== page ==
The CrowsWing Teardrop Finally Lands in Baja!

jim65wagon

Well-known member
Let me preface this story with a little backstory: 12 years ago my wife and I built a little teardrop trailer. From 2012 to 2020 it took us on many east coast adventures. The main goal for the build was to spend one year traveling the country with it. In 2020 after years of planning we reached that goal and took off on a grand adventure. I had a blog, but that took more maintenance that I was willing to put into it, so that venue is now defunct. I do have all those writings saved to a hard drive so if I ever feel the need to bore you with 13 months worth of travel I will. Halfway through our one year Elizabeth started a Youtube channel to keep our families apprised of our travels. Anyhoozels, after our year of travel we decided to keep going, becoming full time nomads of a fashion and we've gone on many travels usually for three months at a time before we stop and work for 3 or 4 months. Our little home built teardrop has traveled over 50,000 miles and if you are really bored you can read the build thread titled The CrowsWing (<=clinky the linky, it's an EP thread so it's a safe link)

That's neither here nor there, but while we were working in the summer of 2023 we were in the decision phase of where to go once we finished up with work. We decided to finally go to Baja California. Now, neither of us has been out of the country excepting for a few uncamping trips to Canadia.

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Parking Lot in White Sands National Monument

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The Dune Life Nature Trail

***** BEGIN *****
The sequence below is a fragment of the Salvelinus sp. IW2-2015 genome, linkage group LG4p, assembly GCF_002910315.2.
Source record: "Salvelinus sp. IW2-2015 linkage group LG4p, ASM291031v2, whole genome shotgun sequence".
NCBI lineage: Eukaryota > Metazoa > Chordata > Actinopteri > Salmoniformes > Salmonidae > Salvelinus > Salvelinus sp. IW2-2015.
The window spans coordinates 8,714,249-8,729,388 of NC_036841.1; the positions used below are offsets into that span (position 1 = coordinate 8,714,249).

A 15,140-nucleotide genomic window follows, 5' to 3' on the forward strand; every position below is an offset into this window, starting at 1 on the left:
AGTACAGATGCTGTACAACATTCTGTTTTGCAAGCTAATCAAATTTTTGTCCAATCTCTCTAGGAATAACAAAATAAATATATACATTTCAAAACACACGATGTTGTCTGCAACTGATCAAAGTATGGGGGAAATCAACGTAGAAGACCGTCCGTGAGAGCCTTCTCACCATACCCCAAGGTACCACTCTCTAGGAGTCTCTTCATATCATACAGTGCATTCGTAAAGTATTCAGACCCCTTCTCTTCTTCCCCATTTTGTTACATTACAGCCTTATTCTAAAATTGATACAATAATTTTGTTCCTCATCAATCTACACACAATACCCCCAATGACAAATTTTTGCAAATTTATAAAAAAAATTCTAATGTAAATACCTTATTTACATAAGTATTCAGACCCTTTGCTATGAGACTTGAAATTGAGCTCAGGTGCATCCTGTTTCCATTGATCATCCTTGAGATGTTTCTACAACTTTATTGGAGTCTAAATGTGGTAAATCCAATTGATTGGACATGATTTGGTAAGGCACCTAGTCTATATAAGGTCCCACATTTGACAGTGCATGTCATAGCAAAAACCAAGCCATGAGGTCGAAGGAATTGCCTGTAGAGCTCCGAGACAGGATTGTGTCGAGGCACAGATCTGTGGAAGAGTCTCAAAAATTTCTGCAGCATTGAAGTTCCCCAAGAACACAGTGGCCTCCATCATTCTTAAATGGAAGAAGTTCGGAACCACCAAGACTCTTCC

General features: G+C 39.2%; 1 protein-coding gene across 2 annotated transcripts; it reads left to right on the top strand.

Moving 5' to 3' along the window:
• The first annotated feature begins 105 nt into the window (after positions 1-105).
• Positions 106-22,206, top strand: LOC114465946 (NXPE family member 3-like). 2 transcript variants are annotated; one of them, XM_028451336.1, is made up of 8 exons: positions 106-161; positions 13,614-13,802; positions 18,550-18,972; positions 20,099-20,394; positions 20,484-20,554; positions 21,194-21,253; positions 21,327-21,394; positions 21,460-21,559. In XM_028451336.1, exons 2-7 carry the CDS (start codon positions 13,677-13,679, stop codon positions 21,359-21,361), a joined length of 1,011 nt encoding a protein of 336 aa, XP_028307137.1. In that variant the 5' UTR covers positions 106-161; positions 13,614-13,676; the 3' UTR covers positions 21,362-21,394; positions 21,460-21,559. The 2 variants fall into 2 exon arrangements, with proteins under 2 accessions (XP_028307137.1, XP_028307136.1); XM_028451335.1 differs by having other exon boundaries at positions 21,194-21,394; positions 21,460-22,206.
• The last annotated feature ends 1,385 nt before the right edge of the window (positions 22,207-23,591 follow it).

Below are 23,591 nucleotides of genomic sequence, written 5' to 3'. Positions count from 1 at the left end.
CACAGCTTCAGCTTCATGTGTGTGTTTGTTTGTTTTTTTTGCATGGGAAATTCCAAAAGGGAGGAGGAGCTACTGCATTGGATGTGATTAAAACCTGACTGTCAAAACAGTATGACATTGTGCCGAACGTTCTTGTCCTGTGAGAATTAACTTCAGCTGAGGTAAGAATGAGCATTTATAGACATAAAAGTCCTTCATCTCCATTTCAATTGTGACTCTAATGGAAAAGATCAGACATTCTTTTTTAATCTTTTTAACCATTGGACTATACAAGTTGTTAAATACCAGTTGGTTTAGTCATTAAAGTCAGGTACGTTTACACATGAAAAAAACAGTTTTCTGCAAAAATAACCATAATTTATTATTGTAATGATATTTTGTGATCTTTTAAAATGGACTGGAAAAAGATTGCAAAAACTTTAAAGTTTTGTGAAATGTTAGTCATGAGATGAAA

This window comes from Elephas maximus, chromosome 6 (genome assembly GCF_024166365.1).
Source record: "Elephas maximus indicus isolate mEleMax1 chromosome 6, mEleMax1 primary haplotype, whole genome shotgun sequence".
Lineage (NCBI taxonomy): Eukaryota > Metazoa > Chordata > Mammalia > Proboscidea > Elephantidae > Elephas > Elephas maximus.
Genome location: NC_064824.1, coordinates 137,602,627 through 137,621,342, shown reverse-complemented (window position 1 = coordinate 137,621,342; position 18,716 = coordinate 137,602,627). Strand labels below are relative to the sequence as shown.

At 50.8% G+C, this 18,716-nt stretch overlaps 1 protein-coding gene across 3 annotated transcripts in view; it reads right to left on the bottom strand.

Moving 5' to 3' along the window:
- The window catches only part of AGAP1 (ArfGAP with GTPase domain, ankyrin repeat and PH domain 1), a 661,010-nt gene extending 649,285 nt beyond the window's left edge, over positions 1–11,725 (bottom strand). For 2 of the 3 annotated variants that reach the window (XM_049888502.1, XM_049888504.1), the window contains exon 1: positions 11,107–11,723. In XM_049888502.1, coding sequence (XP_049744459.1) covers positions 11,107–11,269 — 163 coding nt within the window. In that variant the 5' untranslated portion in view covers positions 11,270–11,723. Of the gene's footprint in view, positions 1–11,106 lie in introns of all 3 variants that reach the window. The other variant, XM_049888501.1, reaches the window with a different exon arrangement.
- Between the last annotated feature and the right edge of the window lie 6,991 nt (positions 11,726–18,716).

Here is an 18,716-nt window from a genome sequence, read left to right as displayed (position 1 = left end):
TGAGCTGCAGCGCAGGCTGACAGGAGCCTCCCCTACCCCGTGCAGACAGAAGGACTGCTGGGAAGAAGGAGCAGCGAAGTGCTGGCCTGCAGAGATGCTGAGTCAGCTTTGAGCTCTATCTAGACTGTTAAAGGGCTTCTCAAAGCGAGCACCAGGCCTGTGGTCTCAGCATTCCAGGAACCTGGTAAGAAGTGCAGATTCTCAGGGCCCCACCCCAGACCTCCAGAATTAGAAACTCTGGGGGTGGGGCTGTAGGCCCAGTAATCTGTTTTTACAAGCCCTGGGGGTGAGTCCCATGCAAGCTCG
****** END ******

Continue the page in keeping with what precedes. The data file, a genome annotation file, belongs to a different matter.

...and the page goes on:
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Designated Dispersed Campsite Mojave National Preserve

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In November we finally finished working and picked the teardrop out of storage. We had made plans to visit our daughter near San Francisco for Thanksgiving so we took a circuitous route from Texas, spending some time at White Sands and then in the Mojave National Preserve before winding up in the Bay area. At our daughter's house we finalized our plans to visit Baja acquiring all the necessary documents and insurance. Insurance came from an online search and produced the widely used company Baja Bound. We made multiple copies of our newly acquired insurance and also our Drivers Licenses, Passports, and Registration Forms for both the truck and the trailer. We hid the copies in various locations in the truck as well as having copies available to hand any inspectors that might ask for them. We also researched what kind of questions they might ask at the Immigration Office (INM). These would include: Full Name. DOB, Nationality, Country of Birth, Country of Residence, Address, Reason for Visit, and Length of Planned Stay. Our research found that we were not to cross the border with guns, knives, fruits, vegetables, meats, alcohol or gasoline in containers. I don't like not having a spare gas can but I emptied the 5 gallons we always carry into the truck. I just planned on refilling it on our first gas stop in Mexico. We spent two weeks there having fun with family and getting prepared for another adventure.